AMG.COM: Hi Kate, thank you so much for talking with me today!

KATE BOSWORTH: How's it going? And thank you so much for your patience in the day. I flew in this morning from the Dominican Republic, I was shooting my new Netflix show there and it's been a domino type of day.

AMG.COM: You're probably a little bit exhausted.

KATE BOSWORTH: I'm in New York, so it was only one hour behind, but I've been away from, I say “civilization” in quotes, because we've been shooting in rural parts of the Dominican Republic, and I'm back to back with things to be done before the press day.

AMG.COM: Yeah that's a lot of maneuvering, a lot of back and forth.

KATE BOSWORTH: On this movie, Nona- I really utilize myself as the producer of the movie, but I'm clicking back into that gear of PR and back in front of the camera to promote it.

AMG.COM: Well, I loved the film and I'm excited that you are pushing so hard for it, because it's such a current and important film for audiences to see.

KATE BOSWORTH: Thank you so much, I jokingly say that this is Michael's and my first child. It really has been a labor of love. He conceptualized the idea of this movie in early January of 2017, right before Trump took office. He left to shoot Nona in Honduras, Guatemala, and all through Mexico in late February. And temperatures were running high then and they still are now. The discussions of this “wall” and “us vs. them”, filming in this crazy environment made it intense. In a way, I think the intensity worked in his benefit because it made him adamant to make the movie as authentic as possible. He made sure to travel through these countries, he wrote the film in Spanish, his own mother crossed the border when he was four, many years and years ago. He was coming from a very pure place, but we had no idea that it would coincide as topically as it has.

AMG.COM: This is your fourth film working with your husband, Michael Polish, what about Nona was different from the other 3 films you two made together?

KATE BOSWORTH: It's the purest film we have made together in any respect. We began this journey from a concept. Michael came home from work, and heard this story on the radio about a sex house having been busted not far from our home. There was forty-four known houses in the Los Angeles area. Who knows how many unknown? He was really moved by it and said, “I think there's a narrative story here that's important to be told and I want to tell it.” I said, “okay well let's talk about it”, and we sat at the kitchen table, discussed it, he went and wrote the script, and did it fast and furiously. We quickly realized that to make a movie in Spanish, in the way we did, with an unknown actress, with the kind of security risks we were willing to take as a group, we were going to have to be the ones to put our money where our mouth is. I self-financed the project, we had Michael with the blood, sweat, and tears of writing, directing, shooting, putting his life on the line; And for me, every penny you see on the screen is mine. It was a very intensive process, absolutely incredible, and one that were still in it, so it's hard to wrap our heads around this timely collision. We are this little movie and we want to do something that might make a difference in the world. It's colliding at a critical time and our hope is that people are seeing it. When you talk about human trafficking, sex trafficking, the humanity seems to be eclipsed by the statistics, and those statistics are incredibly important to understand, the magnitude of these issues, it becomes this faceless issue. What's ironic about that, is we are talking about human beings. Our goal with Nona was, let's make it about one person, so that when you think about sex trafficking, you think about that girl. She's painting mannequins in Honduras, she meets a boy who says he can get her out of here, she was vulnerable, and said okay. She thought, any kind of risk is better than where she was at. In telling this human “how” to the side of the subject matter, it was important to us. We felt that would connect best with the human nature and the empathy that is needed.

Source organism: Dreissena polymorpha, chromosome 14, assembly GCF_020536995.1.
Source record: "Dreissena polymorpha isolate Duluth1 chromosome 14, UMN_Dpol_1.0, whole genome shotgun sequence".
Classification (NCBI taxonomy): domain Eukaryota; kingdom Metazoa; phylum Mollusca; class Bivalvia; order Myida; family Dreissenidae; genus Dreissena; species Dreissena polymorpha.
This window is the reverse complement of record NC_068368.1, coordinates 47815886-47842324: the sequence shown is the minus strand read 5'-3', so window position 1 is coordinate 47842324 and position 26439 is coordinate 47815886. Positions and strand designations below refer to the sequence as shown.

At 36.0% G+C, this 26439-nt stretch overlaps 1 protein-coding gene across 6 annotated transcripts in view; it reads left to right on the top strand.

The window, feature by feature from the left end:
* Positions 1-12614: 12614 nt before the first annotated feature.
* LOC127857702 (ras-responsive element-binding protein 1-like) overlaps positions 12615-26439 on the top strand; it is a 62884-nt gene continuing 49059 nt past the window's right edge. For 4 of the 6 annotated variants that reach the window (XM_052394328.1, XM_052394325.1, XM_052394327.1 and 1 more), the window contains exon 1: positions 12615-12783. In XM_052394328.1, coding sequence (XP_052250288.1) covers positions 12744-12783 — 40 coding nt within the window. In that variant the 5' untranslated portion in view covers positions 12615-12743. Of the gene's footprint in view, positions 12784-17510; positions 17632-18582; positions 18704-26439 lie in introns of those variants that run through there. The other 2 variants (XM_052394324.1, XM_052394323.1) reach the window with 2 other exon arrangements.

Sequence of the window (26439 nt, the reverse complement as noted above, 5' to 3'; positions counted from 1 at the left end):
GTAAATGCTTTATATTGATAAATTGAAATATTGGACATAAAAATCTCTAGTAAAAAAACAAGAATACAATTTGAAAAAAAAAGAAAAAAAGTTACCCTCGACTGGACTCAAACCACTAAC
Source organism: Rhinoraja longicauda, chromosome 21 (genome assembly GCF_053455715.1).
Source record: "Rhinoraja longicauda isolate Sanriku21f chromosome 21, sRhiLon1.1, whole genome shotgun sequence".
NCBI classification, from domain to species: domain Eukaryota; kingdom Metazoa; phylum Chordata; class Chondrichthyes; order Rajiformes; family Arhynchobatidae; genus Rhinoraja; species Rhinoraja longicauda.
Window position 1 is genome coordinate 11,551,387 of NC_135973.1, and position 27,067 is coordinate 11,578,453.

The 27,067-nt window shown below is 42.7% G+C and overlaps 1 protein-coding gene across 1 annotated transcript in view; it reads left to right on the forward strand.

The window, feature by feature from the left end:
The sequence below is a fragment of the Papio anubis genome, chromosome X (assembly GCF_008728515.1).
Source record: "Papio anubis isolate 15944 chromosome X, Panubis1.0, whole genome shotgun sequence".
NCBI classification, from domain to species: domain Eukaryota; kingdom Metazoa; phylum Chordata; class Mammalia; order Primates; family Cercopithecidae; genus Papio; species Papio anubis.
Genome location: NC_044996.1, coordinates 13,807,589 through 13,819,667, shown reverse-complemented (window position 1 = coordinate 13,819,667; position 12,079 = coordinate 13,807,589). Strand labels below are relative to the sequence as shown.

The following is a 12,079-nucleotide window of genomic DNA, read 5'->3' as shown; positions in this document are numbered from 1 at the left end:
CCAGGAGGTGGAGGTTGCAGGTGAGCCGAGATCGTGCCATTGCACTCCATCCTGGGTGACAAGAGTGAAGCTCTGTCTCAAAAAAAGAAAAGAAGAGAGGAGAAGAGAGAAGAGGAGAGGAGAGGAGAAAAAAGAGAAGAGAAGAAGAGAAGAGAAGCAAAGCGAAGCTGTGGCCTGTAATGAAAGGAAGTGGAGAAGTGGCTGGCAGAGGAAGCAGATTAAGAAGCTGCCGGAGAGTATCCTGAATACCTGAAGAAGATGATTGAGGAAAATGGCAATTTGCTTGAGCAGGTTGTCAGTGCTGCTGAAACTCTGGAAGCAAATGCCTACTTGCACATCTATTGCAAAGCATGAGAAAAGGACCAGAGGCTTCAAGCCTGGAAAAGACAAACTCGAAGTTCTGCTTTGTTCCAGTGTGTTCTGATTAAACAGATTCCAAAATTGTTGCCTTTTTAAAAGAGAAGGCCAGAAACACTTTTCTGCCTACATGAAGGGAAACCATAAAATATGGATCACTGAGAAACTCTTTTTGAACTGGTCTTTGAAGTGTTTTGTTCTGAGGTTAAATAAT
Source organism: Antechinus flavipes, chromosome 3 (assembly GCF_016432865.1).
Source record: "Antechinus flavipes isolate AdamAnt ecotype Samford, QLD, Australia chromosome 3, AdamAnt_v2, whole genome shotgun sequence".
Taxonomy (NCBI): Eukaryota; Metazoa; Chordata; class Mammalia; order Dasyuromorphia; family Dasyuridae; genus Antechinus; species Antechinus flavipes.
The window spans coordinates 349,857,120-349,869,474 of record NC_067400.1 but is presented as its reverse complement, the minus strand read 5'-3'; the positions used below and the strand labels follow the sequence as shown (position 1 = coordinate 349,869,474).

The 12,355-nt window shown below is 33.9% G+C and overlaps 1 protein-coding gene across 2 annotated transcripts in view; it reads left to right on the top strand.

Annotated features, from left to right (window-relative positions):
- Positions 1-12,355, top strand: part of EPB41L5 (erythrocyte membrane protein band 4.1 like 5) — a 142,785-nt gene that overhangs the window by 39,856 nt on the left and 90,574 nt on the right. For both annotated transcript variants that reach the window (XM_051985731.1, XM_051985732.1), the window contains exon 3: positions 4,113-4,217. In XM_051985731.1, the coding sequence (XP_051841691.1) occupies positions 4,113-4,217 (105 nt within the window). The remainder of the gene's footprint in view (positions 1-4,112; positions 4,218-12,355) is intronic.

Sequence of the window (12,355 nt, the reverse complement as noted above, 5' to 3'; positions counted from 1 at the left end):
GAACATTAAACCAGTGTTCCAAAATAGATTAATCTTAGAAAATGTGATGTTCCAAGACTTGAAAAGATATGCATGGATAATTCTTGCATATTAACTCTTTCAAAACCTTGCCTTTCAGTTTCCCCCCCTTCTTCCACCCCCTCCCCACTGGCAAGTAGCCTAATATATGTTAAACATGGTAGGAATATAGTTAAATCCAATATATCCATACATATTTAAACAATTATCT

AMG.COM: Let's talk about the lead of Nona, Sulem Calderon. What was the process for casting her and can you talk a bit about her fantastic performance here?

KATE BOSWORTH: Oh my god, she's a revelation to me. For Michael's entire career, he doesn’t audition actors, he just meets with them. He gets a sense of their essence, their spirit, and if there's something he sees that aligns with the character he casts them. He's a very confident filmmaker, and he's the actor whisperer, it's true, I've seen it up close and personal. He met with Sulem, and he met with a few different people, each one special in their own way, but Sulem had the spirit that we knew right off the bat. I remember Michael sending me a photo of her and telling me, “I think we found our Nona.” I knew just from that photo that she was Nona. It was a no brainer. She filled in fearlessly, she walked the trek that we've seen the immigrants walk on the caravan, that these girls and boys walk, to try and obtain a better life, putting themselves in extreme danger. What was really interesting about making the movie was that I think she, and all of us, felt aware of the fact that this mission we were on was bigger than the movie. It gave us this otherworldly strength, a fearlessness, and we just went and did it. Michael said that he was going to come back with something special. I couldn't go into some of the higher risk areas, but I did go across the border from San Diego to Tijuana, where they were shooting the crazy bar scene with the smuggler-coyote and the loud pop-song. We finished that and then went back across the border to finish up the final scenes in Los Angeles, so it was a complete experience for all of us.